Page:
So most of the mtDNA didn't arrive from Taiwan either, but from the neighbouring regions. Again no surprise.
"here the Iban are almost like Vietnamese and then like other Sundaland Malays but not like Taiwan Aborigines nor Filipinos".
So, like the women, the men mostly arrived from the mainland, specifically Vietnam. But when?
"So Y-DNA-wise they do not look particularly Austronesian recent arrivals but older arrivals from Indochina if anything".
It doesn't necessarily follow at all that they were 'recent arrivals'.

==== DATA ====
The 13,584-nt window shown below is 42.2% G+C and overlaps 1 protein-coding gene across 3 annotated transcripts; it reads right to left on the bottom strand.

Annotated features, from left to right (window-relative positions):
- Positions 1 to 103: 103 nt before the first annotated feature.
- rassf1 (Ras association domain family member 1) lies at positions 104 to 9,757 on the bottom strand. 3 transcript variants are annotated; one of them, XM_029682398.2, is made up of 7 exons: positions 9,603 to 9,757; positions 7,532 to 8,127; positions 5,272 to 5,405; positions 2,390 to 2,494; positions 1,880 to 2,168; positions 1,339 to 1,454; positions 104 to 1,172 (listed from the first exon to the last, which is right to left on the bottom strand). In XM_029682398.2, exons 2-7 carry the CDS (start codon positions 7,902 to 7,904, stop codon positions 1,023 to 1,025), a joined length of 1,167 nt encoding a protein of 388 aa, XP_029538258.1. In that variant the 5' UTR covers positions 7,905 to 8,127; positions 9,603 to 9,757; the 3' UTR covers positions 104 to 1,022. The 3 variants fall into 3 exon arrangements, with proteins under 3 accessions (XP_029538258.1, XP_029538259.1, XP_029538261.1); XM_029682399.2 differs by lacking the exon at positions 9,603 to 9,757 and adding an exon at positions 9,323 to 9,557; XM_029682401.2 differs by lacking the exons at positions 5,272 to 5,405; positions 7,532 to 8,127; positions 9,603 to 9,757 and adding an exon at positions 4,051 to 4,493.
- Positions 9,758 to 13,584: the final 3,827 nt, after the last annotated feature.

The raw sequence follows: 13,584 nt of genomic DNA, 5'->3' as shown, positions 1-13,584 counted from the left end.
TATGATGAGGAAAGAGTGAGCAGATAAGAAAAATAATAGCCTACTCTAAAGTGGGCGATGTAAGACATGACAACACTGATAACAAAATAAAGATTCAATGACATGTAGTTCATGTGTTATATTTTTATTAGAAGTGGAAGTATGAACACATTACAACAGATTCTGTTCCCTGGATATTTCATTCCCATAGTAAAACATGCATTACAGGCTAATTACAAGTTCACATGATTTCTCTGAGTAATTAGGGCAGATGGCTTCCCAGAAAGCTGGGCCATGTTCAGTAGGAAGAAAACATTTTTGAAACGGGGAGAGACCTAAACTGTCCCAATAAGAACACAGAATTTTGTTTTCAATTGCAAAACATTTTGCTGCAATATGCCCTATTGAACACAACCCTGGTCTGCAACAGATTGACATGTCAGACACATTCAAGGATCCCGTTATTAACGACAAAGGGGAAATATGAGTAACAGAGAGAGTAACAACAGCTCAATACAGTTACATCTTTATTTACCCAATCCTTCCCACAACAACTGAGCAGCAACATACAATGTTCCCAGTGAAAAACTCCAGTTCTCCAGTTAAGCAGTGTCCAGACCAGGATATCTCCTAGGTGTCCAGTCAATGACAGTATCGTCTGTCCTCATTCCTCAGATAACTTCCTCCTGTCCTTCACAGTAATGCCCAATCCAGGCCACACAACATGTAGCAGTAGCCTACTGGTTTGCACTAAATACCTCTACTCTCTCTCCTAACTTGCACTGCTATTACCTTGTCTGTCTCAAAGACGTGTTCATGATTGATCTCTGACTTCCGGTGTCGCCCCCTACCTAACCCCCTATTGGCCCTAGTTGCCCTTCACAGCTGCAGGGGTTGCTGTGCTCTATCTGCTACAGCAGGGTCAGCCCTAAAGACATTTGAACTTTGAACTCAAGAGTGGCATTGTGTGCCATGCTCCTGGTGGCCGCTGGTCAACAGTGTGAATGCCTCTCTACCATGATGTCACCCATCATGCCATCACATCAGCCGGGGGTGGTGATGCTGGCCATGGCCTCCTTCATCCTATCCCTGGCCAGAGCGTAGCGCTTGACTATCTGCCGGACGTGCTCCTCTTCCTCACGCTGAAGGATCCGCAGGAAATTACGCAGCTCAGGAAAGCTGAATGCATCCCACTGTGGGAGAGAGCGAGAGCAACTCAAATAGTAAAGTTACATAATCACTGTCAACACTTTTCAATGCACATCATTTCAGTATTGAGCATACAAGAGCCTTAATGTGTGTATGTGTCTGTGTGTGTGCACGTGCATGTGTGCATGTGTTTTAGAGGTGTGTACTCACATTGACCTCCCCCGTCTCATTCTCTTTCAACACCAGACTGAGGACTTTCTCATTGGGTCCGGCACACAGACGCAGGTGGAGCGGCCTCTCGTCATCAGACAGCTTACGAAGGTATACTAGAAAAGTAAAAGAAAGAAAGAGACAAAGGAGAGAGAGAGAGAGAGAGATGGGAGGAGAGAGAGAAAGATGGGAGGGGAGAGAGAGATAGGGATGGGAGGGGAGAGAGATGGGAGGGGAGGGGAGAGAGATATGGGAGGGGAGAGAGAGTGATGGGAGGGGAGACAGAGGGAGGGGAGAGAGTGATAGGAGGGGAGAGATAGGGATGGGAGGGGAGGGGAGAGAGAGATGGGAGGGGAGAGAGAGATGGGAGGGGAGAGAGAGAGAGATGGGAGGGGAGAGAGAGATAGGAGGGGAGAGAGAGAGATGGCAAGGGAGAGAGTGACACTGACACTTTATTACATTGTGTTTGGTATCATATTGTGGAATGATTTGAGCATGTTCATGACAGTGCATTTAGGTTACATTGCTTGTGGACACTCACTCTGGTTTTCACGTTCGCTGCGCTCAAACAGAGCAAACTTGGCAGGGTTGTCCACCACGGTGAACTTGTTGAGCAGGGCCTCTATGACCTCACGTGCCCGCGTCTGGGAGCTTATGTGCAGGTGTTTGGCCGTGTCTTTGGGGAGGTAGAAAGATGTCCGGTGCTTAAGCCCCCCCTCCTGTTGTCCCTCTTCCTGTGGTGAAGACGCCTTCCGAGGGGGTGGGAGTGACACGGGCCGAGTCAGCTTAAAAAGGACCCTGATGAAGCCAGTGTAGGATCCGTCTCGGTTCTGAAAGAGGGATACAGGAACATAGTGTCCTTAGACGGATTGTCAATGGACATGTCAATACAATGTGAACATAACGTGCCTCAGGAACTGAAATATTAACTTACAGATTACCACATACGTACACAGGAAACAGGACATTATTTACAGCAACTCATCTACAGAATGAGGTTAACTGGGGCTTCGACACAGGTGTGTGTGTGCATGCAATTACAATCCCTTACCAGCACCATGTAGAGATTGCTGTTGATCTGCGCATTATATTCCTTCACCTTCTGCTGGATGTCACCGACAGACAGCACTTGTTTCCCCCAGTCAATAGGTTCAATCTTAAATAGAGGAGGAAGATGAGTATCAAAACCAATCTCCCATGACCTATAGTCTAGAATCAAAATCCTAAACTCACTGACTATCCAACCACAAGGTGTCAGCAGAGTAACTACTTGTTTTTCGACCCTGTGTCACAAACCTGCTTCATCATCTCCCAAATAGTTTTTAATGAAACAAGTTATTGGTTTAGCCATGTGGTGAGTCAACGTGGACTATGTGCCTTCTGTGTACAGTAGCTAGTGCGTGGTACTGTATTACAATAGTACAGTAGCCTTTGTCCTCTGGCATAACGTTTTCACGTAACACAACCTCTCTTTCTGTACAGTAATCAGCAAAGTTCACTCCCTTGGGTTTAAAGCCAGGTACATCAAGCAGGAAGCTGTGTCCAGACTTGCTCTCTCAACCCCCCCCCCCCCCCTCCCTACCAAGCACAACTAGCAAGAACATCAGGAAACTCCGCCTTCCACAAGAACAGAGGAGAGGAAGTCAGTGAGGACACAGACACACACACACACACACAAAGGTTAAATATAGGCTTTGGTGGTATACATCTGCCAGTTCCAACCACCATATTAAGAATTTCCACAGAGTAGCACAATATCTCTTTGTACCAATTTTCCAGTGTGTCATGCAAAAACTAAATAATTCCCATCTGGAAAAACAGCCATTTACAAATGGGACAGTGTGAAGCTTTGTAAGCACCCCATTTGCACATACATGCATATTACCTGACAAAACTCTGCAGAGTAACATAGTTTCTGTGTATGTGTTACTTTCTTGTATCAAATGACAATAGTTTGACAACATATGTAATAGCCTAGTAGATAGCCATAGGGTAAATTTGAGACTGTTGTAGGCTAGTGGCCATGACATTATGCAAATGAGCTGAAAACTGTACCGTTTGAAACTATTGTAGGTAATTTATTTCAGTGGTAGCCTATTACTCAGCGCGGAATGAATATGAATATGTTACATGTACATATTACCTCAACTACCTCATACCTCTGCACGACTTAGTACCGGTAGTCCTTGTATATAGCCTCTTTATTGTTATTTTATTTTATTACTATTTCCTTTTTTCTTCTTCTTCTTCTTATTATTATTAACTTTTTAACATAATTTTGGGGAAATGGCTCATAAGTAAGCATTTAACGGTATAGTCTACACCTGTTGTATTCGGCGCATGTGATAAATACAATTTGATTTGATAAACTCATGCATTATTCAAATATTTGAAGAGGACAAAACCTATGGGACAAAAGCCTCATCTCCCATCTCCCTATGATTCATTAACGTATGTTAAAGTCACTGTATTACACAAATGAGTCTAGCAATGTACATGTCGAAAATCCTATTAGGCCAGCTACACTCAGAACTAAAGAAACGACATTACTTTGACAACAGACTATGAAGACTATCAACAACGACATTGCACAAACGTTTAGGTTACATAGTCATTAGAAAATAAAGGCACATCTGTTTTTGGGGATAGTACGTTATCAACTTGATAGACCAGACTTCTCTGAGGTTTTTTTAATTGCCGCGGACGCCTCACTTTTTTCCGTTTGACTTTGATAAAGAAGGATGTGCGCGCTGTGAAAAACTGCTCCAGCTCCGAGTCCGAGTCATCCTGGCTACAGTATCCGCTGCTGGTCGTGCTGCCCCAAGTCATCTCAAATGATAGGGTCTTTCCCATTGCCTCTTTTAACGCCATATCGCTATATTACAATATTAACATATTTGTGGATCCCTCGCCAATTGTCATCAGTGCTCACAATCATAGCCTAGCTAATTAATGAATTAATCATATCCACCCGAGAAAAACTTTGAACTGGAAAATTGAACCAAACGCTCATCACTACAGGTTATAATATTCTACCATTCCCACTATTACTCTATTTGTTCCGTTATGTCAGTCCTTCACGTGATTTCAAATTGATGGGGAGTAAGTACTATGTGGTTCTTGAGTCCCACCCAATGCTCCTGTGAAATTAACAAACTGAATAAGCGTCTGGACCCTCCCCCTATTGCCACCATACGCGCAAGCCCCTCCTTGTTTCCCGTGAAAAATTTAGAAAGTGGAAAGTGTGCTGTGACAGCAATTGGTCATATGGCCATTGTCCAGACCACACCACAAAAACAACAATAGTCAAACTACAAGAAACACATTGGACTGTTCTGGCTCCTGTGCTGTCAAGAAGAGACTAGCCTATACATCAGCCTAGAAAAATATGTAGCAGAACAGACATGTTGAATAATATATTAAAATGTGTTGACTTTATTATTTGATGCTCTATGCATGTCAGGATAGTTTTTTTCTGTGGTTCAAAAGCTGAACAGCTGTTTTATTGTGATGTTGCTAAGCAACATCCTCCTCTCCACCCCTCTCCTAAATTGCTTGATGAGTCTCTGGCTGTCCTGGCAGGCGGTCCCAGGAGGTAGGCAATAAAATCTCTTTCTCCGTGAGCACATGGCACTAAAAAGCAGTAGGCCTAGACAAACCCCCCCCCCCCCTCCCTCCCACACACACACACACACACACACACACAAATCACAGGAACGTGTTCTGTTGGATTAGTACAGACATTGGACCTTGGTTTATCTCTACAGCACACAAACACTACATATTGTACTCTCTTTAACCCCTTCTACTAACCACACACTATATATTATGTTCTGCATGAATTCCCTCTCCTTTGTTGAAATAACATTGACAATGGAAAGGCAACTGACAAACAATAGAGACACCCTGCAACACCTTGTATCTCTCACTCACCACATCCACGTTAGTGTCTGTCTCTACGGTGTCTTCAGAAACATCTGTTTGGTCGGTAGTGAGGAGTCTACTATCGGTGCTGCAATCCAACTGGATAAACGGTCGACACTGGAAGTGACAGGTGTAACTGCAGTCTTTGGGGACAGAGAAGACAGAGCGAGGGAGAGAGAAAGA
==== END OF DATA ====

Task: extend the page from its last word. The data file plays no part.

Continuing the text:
ok this is a stupid stupid stupid analysis, first of all 19 tribes in Taiwan, the aborginals came from 2 different origins, did this guy even know? I'm hoklo descent and part malayo-polynesian, I know polynesian in pacific are descendent of Amis tribe, but not neccesary from Atayal tribe, because in 5000BCE, these two tribes both living in Taiwan today came from two seperate villeges in east and south coast of today's CHINA mainland! they had the ability to seafar great distance since 4000BCE, they spread out and colonised both east coast Today's china and Taiwan in as early as 4000BCE, by 3000BCE they've fanned out to the Northern Phillipines, and by 2000BCE, they've fanned out to all over southeast Asia, todays' kalinga, IFUGAO tribes in northern phillipines and IBAN people in indonesia share the same culture as the taiwan aborginals, doesn't mean they came from the same tribe! Also vietnamese' ancestors were the YUE people in ancient China in 4000BCE-1000BCE, they were neighbour of MIN people, polynesian's ancestral land in 4000BCE-1000BCE! but different ethnicity! Today's Cantonese chinese are the descendents of the YUE people while HOKKIEN/HOKLO people are the descendent of the MIN! So if the IBAN are Vietnamese origin is no surprise at all, because both YUE & MIN ancestry were neighbours, they form the "malayo-polynesian" but obviously from different ancestry. Samoan, Tongan, Maori are direct descendent of AMIS tribe and their culture are the same as PAIWAN tribe, but not Atayal tribe, Atayal tribe would be the same origin as ancient VIETNAMESE, and IBAN, they are all HEADHUNTING CANNIBAL TRIBES! You forgot about the reason why they kept fanning out, they were eager to start their own tribe and create distance from the headhuntersDelete